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MacQueen’s Quinterly: Knock-your-socks-off Art and Literature
Issue 1: January 2020
Craft Essay: 393 words [R]
By Peter Fiore

A Note on Brevity

 

Scott Fergusson, Tennis Director at the Westhampton Beach and Tennis Club, once told his pros, “You’ve got 15 seconds to get your point across. After that, kids start fidgeting or bouncing balls off their rackets.” Gogyōhka* gives you even less time. In a world addicted to text messages, emails, and on-line abbreviations, I’d go even further—you’ve got one line to draw a reader in.

Put the ring in the nose or get out.

So brevity obviously first means the elimination of all wasted words. A poem like

I can always tell
how long it’s been
since I’ve been home
by the length
of my father’s eyebrows

doesn’t need that first word, since it’s first of all understood and then clear by line 3. In addition, beginning with “can always tell” jump starts the reader into the poem faster. Traditionally, haiku poets eliminate pronouns and prepositions, although this often does not register in English translations.

Another example of the elimination of anything unnecessary can be seen in Tim Geaghan’s poem:

17 pigeons settle
on the gray shingles
of a Gulf station
November blue sky
on a bus barreling down 95

Is “on a bus” needed? It doesn’t matter if you’re on a bus or in a car, does it? “barreling down 95” does the job.

Brevity can also mean the elimination of what the nuns called “helping verbs” in the present and past progressive. Aizu’s poem

with all the living
with all the dead
the lovely earth
is floating
in a dark universe

doesn’t need the helping verb “is.” A later revision works much better, I think:

with all the living
with all the dead
the lovely earth
floating now
in a dark universe

Brevity can also extend to the elimination of capital letters—except for proper nouns. Gogyohka poets sometimes use capital letters at the beginning of lines to introduce a new thought or image, or to signal the absence of enjambment. This is unnecessary, too, as lines should have natural endings or at least pauses, determined by the breath, the natural pause a writer takes between phrases or images. Capital letters actually have the effect of slowing the reader down, and once that happens there is always the danger of losing him/her.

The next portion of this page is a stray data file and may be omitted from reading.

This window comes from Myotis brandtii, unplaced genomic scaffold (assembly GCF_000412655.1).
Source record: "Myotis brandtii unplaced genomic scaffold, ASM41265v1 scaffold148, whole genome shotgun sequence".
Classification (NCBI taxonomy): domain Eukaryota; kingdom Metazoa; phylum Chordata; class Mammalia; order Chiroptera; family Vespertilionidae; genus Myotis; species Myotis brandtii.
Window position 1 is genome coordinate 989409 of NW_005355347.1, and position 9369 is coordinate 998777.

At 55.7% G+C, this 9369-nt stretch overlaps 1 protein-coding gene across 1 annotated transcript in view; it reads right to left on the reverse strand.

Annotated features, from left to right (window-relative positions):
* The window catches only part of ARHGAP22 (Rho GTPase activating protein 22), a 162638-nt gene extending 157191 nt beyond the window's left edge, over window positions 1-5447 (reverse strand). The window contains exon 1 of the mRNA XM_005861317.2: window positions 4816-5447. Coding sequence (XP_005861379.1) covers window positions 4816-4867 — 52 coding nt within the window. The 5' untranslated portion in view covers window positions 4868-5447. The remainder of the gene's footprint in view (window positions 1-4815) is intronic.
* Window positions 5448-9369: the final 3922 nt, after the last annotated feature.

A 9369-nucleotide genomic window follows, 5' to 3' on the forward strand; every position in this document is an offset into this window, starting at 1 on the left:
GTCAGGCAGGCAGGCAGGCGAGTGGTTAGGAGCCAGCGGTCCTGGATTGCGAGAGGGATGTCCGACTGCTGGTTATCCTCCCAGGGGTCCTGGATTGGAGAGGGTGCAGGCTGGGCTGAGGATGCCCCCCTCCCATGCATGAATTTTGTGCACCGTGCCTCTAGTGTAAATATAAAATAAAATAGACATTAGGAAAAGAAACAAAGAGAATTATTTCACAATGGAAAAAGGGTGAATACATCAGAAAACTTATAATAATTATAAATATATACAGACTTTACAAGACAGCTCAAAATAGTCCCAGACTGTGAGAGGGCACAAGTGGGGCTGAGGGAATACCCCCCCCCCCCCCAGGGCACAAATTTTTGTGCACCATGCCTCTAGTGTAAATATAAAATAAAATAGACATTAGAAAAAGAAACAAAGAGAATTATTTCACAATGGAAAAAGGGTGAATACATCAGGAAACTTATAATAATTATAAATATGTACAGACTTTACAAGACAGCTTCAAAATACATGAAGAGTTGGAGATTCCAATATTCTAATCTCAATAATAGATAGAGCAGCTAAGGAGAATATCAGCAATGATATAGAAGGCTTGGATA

The point of brevity is to get to the reader’s heart as soon as possible.



—Essay was published previously in Atlas Poetica (Issue 24, March 2016); appears here with author’s permission.


*Publisher’s Note:

As per Wikipedia, Gogyōhka is a five-line, untitled, Japanese poetic form, which, unlike tanka with its conventional syllabic structure (5-7-5-7-7), has no restrictions on length. While Japanese poets have written five-line poetry as free-style tankas since the early 1900s, it was not until 1983 that Enta Kusakabe named the form Gogyōhka and first elaborated the five rules of five-line poetry. For more details, see: https://en.wikipedia.org/wiki/Gogyōka

Peter Fiore
Issue 1, January 2020

lives and writes in Mahopac, New York. He is the author of three books: text messages, the first volume of American Gogyōhka poetry (Mushroom Press); flowers to the torch, tanka prose (Keibooks, 2015); and when angels speak of love, a novella (Loose Moose Press, 2017). His prose and poems have been published in American Poetry Review, Atlas Poetica, Bright Stars, great weather for MEDIA, KYSO Flash, Poetry Now, Rattle, Sandy River Review, Skylark, Still Crazy, Still Point Arts Quarterly, Skylark, and elsewhere.

Fiore is also a jazz pianist, having played in several venues in the greater New York City area including The Black Whale and LeRefuge in City Island and Pete’s Saloon in Elmsford, New York.

 
 
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